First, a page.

Plus the remaining payout will not be issued until the 16th they advertised a 24-hour payment after the guest arrives but this is not the case they want me to wait a week for the money which is only $194 if they do that to 10,000 hosed and hold up your payment for a week that's a hell of a lot of money to invest in Bitcoin real estate ETF stocks and they turn around and start making money on your money of course bringing this to their attention they don't think they can get hurt by saying things like that but obviously social media as we knows is a pretty powerful tool

John1342 in
New York, NY
Level 1

So once again I rent the apartment out which I was forced into doing because instant book was on because they always leave it on even when you try to turn it off and basically you give the guests the room for the two nights even though basically it conflicts with what you really wanted and it's taking them a week to pay me if anybody could get back to me and let me know if this is now the new system because it's always been 24 hours after the guest has arrived

Sharon404 in
Mantorville, MN
Level 4

I so agree that there is growing disregard for hosts! Another sign that hosts are not valued is the sloppy way people are allowed to put up profiles. I continue to get requests from profiles that have an email and facebook only verification when I request that the government ID be verified. It helps me feel a bit safer since I am also in the home when they are here.  The other day I got a request from someone whose profile is only his B&B, no name, no personal info.  I really think they should tighten up on this for our safety.  I, also, in the winter because of my job, ask for 24 hour notice for bookings. I will often get requests for bookings within and hour or two. I routinely turn them down and my superhost status is gone.  I sure wish hosts were still valued. I did this mostly because I felt somewhat protected. No longer.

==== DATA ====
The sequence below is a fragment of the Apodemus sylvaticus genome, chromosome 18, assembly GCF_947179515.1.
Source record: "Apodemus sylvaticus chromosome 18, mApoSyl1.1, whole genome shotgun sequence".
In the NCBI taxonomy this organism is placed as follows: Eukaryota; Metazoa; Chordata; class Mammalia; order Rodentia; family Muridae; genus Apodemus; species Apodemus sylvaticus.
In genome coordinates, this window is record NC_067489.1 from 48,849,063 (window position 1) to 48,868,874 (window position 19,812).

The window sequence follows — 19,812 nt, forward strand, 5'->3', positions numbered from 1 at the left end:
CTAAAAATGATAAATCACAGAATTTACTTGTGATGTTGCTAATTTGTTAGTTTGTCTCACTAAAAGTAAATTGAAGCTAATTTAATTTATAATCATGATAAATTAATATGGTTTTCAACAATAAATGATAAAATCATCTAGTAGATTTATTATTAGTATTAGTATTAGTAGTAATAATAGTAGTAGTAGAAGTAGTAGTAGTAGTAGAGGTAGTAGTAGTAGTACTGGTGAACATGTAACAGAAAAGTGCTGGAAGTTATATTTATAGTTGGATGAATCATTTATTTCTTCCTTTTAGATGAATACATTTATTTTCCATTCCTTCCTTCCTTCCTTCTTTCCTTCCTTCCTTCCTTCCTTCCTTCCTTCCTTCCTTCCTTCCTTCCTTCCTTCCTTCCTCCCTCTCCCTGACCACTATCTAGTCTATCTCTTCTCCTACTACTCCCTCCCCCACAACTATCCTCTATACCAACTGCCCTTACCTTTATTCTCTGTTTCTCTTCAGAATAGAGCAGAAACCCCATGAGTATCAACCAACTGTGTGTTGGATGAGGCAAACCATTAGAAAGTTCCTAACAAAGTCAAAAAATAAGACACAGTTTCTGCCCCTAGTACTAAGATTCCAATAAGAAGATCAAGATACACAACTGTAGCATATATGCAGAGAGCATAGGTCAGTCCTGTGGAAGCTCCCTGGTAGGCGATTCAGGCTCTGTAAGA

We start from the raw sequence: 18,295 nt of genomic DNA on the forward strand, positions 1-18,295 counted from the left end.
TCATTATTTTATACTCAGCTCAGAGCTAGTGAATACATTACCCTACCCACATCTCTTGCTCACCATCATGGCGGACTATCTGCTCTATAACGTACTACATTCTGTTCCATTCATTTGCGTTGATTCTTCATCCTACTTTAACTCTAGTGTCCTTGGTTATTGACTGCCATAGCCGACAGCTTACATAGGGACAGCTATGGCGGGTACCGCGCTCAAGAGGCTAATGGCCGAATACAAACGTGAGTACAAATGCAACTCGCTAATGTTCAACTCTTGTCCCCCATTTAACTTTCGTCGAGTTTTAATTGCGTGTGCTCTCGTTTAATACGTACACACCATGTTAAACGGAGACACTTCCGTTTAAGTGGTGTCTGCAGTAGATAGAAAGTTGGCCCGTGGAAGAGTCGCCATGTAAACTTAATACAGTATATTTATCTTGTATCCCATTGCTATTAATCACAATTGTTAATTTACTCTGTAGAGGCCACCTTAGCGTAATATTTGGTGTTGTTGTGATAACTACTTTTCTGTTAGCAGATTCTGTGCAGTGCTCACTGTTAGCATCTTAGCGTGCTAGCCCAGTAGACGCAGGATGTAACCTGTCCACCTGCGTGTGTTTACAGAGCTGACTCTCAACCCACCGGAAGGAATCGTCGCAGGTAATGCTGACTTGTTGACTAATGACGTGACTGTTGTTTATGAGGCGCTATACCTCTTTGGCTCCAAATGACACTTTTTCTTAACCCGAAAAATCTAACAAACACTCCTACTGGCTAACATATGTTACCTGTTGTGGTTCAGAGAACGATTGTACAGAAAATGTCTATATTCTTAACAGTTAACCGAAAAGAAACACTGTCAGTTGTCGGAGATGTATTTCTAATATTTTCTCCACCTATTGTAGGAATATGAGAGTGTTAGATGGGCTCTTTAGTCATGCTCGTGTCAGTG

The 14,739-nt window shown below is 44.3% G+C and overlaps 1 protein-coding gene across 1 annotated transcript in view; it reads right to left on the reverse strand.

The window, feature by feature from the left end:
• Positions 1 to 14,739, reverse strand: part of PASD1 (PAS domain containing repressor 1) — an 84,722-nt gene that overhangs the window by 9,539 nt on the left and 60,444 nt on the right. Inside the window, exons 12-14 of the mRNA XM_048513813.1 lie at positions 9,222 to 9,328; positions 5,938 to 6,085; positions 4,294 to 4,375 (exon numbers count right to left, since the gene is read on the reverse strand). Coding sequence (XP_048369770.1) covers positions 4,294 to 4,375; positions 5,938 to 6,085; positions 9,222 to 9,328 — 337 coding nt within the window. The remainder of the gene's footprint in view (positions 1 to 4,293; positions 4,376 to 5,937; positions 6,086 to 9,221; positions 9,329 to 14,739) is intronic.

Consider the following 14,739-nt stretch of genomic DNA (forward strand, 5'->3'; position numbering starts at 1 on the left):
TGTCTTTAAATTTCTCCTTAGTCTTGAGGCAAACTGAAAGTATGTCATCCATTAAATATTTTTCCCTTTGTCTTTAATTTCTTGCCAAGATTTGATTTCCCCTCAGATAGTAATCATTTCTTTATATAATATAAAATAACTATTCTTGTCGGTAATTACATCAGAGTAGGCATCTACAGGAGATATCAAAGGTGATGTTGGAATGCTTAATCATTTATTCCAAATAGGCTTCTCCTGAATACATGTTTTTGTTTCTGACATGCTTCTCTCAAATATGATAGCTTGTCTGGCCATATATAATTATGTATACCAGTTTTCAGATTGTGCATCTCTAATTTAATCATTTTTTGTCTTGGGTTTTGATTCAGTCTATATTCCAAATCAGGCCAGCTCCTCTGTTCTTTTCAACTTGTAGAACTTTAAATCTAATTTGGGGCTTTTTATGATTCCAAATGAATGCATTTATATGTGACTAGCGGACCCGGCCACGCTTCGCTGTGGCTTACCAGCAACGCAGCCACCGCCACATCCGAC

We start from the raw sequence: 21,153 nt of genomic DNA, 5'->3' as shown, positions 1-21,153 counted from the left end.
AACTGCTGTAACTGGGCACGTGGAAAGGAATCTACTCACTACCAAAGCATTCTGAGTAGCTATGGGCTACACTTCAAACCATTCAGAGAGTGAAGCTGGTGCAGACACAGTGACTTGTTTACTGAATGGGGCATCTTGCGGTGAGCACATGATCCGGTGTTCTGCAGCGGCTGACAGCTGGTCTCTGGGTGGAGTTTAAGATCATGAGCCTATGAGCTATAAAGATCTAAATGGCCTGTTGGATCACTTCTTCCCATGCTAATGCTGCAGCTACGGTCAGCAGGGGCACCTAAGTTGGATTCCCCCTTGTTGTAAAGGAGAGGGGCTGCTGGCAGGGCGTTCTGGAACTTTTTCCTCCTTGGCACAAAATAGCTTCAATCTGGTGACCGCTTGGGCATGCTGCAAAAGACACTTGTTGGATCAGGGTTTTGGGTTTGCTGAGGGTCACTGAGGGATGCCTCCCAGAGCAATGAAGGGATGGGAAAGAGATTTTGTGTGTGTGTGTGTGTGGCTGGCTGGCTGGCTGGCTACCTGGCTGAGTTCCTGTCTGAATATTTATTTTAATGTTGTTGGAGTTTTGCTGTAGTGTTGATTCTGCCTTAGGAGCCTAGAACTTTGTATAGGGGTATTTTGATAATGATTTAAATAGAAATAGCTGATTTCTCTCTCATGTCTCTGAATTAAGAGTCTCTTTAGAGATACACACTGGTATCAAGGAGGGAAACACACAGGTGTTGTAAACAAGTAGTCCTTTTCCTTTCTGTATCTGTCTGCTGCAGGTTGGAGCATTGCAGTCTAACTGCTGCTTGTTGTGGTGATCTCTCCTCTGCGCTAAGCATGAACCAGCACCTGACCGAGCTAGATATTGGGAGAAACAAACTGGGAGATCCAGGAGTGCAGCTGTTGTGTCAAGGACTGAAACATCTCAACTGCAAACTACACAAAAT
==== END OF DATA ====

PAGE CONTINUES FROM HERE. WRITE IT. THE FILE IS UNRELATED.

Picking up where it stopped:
Jessica73 in
Los Angeles, CA
Level 10

Please note that this was first posted in the "hosting" section of Airbnb Community (where it is getting many more likes and replies), and I only posted it here in "Host Voices" because I was told Airbnb is slightly more likely to read it here. But other home sharers are expressing support on this issue - and Airbnb should to!:

https://community.withairbnb.com/t5/Hosting/Airbnb-s-Growing-Disregard-for-Hosts-Who-Share-their-Hom...

 

Adam321 in
Florida, United States
Level 2

Unfortunately, this battle is already lost. Of course the business model is evolving to become a market for vacation rentals. I would not be surprised if we were to soon see bidding and hotels introduced, along with the option to pay a premium for higher search result ranking. The p2p concept is beautiful and does much good, but it does not generate the profits required by the overclass who control the financials. I'm sorry to say that the days of the personal host are numbered, and Airbnb knows it and will continue to encourage its end, while pretending to care about the "little people" for whom Airbnb was started.

Tracy54 in
Edmond, OK
Level 2

As a host since July 2016, I'm finally getting my feet more than wet. I host in my home and it is currently my only income, barely part time at that. I agree that the quality of the home environment managed by groups or realtors can be an issue. I recently stayed at a home that was ill equipped and not as clean as it could have been. I spoke with at least 2 people from the time I booked until I left. They wanted us to take the trash bin from the deck, up the stone steps and to the curb. 

I would never have a guest empty their trash like that. I messaged them after regarding missing coffee filters and only decaf coffee available. I never received a reply. 

On the flip side I want to extend my Airbnb business to include small cottages on my property or homes in my current neighborhood but I would be a hands on host. Perhaps Airbnb could create a sister company/site for STR and vacation homes etc. 

Rob243 in
San Francisco, CA
Level 2

I really liked AirBnB's customer service until...they cancelled my listing b/c they said I hadn't registered with the city (I had, and provided them with my business # as required in January.  They removed all listings without a business license #) and SENT CANCELLATION NOTICES TO ALL MY UPCOMING GUESTS WITHOUT TELLING ME OR CALLING TO TRY AND RESOLVE THIS.  I found out when upcoming guests started writing me freaking out because they thought they wouldn't have a place to stay in SF!  Some thought that I was the one who cancelled them after most already had flights booked from all over the world!!  A few just booked other places.